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   Lufia & the Fortress of Doom - Reader Retroview  

We Call This ‘Retro’ Nowadays
by JuMeSyn

BATTLE SYSTEM
INTERACTION
ORIGINALITY
STORY
MUSIC & SOUND
VISUALS
CHALLENGE
Nasty
COMPLETION TIME
40-45 hours
OVERALL

2.5/5

Rating definitions 

   The early years of the Super Nintendo found it with a fair RPG library. 1993 was found Secret of Mana being released, certainly a prize worth seeking out by any RPGamer who has not yet played it. Also in 1993 Lufia: The Fortress of Doom was released. For some RPGamers who do not mind a lengthy quest through a not-terribly-interesting world, the game will work. For those who become bored by endless boring-yet-challenging combat, stay far away.

   Lufia’s battle system is simplicity itself. It exhibits the traditional turn-based random battles, complete with magic learned by going up a level, levels gained through attaining experience after battle, and money being granted at the same time as the experience. There is the annoyance of not being able to target individual enemies; only a group of enemies of the same type can be targeted, which can lead to all too many frustrating encounters in which the idiot AI will attack a full strength enemy while another that cannot be hit with a paper airplane without falling over keeps attacking. Other than this; the battle system has nothing noteworthy. It works, after a fashion.

Ooh, ah!  A walking Terminator is among us! Ooh, ah! A walking Terminator is among us!

   Lufia’s visuals are, to put it charitably, dated. Admittedly most other SNES RPG’s in this time zone didn’t look much better, but Secret of Mana came out at just about the same time and looked far better than this. The characters are all the standard sprites, the enemies sometimes look intimidating but more often look generic. The landscapes tend to look the same also, and in a game that is already lengthy this can be problematic if one gets lost in a dungeon.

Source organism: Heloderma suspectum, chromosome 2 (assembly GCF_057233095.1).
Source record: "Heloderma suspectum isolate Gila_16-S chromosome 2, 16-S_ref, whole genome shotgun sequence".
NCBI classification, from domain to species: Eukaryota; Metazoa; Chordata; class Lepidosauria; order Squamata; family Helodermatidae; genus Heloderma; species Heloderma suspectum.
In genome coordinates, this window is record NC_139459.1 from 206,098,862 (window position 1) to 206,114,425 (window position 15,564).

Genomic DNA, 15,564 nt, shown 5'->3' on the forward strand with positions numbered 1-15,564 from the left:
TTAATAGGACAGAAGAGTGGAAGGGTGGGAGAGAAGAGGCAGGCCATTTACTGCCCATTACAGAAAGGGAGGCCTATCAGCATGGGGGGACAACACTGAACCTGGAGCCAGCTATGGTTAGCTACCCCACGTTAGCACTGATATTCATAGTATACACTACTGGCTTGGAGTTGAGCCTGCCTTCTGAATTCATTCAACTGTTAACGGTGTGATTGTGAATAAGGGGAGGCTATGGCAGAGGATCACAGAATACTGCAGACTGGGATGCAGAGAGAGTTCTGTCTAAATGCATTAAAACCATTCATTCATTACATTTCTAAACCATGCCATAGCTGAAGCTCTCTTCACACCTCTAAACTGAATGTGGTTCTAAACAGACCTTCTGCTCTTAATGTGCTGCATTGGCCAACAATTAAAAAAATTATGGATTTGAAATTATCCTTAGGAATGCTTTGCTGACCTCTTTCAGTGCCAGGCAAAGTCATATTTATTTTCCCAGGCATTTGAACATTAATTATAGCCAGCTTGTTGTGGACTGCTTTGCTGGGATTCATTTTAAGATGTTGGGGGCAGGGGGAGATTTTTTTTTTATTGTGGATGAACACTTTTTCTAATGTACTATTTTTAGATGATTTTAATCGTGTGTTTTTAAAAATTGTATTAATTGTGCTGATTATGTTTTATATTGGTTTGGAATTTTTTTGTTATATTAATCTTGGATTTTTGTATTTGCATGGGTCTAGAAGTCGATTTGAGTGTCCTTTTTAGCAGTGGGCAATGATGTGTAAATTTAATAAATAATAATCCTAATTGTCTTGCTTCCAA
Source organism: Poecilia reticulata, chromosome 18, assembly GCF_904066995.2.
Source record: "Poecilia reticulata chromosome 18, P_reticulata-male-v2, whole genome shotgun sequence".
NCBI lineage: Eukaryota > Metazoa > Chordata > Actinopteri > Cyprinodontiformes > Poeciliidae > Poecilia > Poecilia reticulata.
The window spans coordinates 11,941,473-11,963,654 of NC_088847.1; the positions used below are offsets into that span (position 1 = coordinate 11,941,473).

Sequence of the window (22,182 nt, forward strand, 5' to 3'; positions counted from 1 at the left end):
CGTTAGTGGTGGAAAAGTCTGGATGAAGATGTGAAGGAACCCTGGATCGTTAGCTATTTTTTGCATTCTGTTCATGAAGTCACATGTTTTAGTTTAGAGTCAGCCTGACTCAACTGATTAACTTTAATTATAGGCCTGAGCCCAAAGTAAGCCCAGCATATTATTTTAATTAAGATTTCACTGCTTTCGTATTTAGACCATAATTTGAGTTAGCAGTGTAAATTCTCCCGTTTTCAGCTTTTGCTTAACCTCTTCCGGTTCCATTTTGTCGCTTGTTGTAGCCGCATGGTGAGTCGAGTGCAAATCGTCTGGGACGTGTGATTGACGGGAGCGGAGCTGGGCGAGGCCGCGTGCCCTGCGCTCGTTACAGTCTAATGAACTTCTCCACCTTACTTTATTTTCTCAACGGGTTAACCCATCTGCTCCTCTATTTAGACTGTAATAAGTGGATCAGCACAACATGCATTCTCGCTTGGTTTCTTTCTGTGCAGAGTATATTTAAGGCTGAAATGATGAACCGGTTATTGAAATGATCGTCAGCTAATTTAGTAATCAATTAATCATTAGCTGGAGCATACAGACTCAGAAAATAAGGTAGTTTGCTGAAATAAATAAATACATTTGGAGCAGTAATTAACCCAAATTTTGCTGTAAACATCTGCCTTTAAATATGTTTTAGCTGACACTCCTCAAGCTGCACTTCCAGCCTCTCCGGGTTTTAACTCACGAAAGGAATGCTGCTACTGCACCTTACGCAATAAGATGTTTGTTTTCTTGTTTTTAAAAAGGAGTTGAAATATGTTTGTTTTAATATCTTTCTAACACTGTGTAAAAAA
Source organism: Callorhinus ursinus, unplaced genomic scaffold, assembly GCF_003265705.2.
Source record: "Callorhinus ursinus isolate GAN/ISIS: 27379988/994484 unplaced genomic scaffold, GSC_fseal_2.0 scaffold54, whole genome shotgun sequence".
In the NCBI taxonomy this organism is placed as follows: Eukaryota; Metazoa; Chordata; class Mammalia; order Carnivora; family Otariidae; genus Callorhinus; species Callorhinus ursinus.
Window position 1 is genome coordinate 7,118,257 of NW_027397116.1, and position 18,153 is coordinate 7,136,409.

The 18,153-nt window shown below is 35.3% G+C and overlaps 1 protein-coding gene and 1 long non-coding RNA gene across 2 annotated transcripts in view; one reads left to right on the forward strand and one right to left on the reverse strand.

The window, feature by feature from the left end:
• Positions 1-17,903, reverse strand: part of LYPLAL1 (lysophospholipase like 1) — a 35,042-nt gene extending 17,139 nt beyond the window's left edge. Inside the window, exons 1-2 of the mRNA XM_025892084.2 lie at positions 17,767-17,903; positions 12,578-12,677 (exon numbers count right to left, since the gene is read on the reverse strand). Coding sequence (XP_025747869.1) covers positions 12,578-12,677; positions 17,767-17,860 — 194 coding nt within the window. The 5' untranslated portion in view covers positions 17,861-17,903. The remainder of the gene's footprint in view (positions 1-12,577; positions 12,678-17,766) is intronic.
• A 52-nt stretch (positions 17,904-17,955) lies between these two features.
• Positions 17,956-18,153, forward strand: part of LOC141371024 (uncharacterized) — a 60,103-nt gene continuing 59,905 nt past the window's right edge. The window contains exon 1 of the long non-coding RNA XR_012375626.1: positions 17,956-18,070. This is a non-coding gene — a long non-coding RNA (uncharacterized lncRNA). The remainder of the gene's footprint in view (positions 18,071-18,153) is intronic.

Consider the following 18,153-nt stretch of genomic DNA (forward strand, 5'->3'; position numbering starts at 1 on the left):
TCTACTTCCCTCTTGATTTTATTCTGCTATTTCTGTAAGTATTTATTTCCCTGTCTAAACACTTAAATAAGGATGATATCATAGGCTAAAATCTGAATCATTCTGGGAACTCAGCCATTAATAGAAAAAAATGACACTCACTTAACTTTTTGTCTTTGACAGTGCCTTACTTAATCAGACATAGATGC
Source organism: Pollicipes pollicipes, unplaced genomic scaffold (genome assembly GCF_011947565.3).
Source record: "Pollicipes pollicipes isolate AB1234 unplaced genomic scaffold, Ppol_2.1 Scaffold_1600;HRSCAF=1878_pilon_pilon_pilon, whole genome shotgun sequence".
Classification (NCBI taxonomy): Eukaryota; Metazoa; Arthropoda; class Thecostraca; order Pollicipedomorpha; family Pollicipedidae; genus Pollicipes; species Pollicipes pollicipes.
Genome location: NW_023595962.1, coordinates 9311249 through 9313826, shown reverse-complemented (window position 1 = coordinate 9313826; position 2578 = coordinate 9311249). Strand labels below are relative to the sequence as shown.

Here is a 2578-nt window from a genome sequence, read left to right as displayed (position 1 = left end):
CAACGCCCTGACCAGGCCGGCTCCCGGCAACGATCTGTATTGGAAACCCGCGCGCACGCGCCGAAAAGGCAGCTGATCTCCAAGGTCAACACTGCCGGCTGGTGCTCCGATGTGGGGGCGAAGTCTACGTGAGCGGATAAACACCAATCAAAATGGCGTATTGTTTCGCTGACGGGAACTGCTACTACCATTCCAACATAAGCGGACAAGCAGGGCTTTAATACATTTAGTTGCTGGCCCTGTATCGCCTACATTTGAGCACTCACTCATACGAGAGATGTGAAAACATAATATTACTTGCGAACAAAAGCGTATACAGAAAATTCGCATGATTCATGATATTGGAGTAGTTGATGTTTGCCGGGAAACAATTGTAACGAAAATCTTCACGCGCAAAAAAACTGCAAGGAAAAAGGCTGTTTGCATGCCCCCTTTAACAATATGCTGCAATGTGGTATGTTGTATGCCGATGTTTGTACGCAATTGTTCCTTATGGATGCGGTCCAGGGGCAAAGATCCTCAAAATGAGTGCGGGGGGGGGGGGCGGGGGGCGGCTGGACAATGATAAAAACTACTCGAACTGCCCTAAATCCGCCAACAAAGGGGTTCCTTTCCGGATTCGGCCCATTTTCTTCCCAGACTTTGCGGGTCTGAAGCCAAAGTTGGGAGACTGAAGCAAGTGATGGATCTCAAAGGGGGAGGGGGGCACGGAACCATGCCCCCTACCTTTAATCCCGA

Audio for Lufia is unimpressive but not particularly bad. The sound quality is lower than the Super Nintendo could put out, however. Again, for such a lengthy title more audio is always good – Lufia has enough tracks for a bit of variety but not quite enough. Sound effects are unmemorable at best.

   Lufia’s interaction is actually rather good for a title of this vintage. The effects of items and weapons can be viewed in shops prior to purchase, for example. Menus are clunky to navigate through in the fashion of older titles but nothing is obstinately annoying. Battles may be a pain but the menus do their job. There really is nothing pertinent to say on this subject.

Foul!  You have not proved the causality between the two events, I say this is merely coincidence! Foul! You have not proved the causality between the two events, I say this is merely coincidence!

   Lufia’s story has potential. It finds the Sinistrals, four sinister beings defeated at the beginning of the game in a flashback sequence involving a heroic team who would be the majority of the cast in Lufia II, reviving. The player takes control of a descendant of Maxim, leader of the heroes who defeated the Sinistrals, 100 years later. The protagonist lives in a town with a young woman named Lufia who has surprising magical power. Then the expected Ominous Events Unfold, and they gain a couple of allies to round out a party of four while marching off to deal with the evil Sinistrals.

   Actually the story is not quite as cut-and-dried as that brief description makes it sound; there is a pretty good development later on that is still interesting. Unfortunately the translation, as could be expected in 1993, does a poor job of making the characters come alive. Even with the assumption that they were more interesting in Japanese, the words placed into their mouths in English do a remarkably effective job of diverting the player’s attention to something else in the room than the TV screen.

   Challenge is present, although more from the unpleasantly omnipresent random battles and the need to build levels constantly. Bosses are quite strong, and there is no substitute for having the strength to keep up with them. The game is rather lengthy as well, with dangerous dungeons popping up repeatedly. The need to build levels frequently also makes the game longer, although this may not be welcomed by some players.

   Replay is essentially nonexistent. The story does not change, there are no hidden areas. If an RPGamer wants to replay this game for a few treasure chests conceivably left in the recesses of unpleasant dungeons… more power to him/her.

   Lufia: The Fortress of Doom is not a BAD game, just one that wasn’t much above average even when it was released. It has not aged particularly well. For anyone interested in the Lufia series that has not played a title before… while I would recommend playing Lufia II because it is set before Lufia 1 and thus eliminates a few spoilers, the potential distress of playing a far superior game before its inferior predecessor is not to be taken lightly.

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